Fellow Bryce Thompson, a freshman at the College of Wooster in Wooster, Ohio, credits the Pipeline program with showing him he could teach others. As a high school student in Philadelphia, he taught Black-focused literature, history, and life skills to students in a summer program through the center. “It means a lot to me as a young person — I’m from West Philly — to be able to distribute knowledge,” he said. “They put me in a good position to teach others what I needed to be taught at their age.”
The COVID pandemic has put teachers nationwide under an enormous strain, with many saying they have considered leaving the profession. Most haven’t yet. But there may not be as many new teachers coming up as there used to be. The number of young people going to college has dropped, and “there’s an even smaller pool who decided they’re going to major in education,” Terrell said.
Financial barriers, policies like strict rules for grade point averages, and certification tests are all hurdles for many students, and to make things worse, “the profession isn’t even marketed to our demographic,” she said.
Terrell said she sees all this as an opportunity for the Pipeline Project to change the narrative and “let people know we need them now more than ever to join forces and teach.”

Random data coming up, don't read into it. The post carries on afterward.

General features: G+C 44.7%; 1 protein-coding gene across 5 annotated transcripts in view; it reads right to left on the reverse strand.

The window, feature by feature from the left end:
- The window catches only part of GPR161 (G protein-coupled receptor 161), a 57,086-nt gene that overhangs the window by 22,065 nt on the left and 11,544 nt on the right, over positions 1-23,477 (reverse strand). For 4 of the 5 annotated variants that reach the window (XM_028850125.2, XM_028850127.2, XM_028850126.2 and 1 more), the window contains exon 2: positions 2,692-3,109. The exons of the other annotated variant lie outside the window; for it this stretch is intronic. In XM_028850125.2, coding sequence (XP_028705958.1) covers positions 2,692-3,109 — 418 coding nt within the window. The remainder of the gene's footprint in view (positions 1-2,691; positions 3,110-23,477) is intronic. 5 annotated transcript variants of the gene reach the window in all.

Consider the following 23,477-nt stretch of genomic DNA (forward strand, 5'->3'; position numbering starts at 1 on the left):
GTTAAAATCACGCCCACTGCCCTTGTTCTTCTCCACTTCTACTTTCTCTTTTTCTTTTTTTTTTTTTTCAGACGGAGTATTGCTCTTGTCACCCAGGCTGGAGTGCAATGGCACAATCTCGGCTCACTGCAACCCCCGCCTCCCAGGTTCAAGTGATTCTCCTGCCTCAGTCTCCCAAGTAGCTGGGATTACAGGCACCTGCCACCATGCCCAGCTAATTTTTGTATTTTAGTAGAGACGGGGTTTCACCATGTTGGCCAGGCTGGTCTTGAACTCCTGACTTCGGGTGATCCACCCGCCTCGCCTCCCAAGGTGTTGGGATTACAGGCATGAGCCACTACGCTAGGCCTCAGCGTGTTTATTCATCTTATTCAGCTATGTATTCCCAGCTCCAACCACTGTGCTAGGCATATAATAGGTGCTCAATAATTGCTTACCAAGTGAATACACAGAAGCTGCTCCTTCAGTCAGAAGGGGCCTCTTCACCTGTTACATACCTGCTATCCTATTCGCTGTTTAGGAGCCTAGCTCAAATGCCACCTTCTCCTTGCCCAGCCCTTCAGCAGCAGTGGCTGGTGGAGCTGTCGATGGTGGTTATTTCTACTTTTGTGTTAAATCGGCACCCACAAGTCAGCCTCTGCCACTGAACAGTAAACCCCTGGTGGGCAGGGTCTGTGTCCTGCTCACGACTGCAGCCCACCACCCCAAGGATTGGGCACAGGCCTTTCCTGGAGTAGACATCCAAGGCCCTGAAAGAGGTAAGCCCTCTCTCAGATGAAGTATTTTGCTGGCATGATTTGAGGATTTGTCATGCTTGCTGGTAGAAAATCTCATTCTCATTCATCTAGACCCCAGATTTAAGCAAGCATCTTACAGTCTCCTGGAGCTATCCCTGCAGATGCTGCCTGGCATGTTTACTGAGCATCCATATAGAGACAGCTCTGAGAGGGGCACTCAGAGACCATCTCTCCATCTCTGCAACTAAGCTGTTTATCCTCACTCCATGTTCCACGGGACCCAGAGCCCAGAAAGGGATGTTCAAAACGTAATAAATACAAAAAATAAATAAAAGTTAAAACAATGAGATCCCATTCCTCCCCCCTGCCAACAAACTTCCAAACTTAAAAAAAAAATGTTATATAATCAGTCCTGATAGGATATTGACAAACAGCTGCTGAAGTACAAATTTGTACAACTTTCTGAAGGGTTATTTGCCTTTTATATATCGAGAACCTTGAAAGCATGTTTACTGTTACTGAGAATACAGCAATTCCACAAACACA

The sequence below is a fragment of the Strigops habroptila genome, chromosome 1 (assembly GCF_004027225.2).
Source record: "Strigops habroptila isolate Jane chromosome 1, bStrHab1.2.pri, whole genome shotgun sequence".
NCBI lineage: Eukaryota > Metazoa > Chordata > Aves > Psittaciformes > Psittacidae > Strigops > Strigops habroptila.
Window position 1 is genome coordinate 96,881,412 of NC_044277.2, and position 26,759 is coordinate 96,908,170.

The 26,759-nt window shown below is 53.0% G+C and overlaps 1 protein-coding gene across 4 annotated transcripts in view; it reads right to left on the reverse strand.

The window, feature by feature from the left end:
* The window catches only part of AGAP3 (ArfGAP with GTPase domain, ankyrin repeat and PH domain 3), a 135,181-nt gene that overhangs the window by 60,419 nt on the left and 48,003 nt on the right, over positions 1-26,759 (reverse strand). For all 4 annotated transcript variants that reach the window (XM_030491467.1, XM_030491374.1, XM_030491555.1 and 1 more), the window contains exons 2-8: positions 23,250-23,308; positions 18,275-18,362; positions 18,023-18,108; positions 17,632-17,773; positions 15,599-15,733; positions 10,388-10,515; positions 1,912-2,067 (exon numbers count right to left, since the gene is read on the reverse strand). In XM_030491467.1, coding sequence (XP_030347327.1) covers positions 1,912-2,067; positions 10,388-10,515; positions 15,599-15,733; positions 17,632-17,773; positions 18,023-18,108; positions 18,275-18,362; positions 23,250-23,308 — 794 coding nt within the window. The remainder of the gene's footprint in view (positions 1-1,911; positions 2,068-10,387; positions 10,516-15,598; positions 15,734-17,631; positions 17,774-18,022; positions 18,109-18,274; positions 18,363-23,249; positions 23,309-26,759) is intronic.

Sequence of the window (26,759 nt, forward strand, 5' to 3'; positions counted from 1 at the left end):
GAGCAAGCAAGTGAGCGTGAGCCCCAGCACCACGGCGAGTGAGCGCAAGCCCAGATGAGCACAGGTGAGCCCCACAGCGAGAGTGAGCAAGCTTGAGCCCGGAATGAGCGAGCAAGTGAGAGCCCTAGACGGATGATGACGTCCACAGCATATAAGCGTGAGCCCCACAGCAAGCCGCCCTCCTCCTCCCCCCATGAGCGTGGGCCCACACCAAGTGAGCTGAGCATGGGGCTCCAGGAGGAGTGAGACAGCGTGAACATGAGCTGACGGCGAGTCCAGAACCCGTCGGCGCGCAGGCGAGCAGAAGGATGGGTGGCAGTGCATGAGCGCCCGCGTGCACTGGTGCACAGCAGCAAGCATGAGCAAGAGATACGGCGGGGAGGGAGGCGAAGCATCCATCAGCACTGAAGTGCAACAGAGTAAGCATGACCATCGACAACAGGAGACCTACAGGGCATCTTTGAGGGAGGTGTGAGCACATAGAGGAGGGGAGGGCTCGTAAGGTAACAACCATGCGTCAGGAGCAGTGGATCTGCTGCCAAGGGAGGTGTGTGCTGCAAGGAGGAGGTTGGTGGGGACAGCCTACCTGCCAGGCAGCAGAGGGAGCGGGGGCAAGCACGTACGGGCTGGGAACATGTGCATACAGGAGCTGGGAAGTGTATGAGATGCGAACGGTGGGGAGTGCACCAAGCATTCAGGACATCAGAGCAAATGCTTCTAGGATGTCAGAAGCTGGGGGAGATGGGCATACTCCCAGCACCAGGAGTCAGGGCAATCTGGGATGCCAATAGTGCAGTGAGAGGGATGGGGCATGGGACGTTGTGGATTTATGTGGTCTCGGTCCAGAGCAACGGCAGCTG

“I think our fellowship is a step in that direction,” she said.
“Right now is definitely the time we should be reimagining education,” Woldeyohannes said. With the teacher shortage and states moving to limit teaching about racism, “this is the time we need to ensure we have educators that are going to be representative of our constantly evolving generation,” she said. Those teachers can “create curriculums that have a better understanding of culturally responsive practices that will resonate with students regardless of background,” she added.
Black history “is always something we had to fight for,” said Terrell. “The center seeks to continue that mission.”
The students in the pipeline are optimistic. With the project bringing more Black men into the field, “we’re going to have radical change,” said Williams. “We’re really going to change the field of education rapidly. I’m just excited about what’s to come,” he said.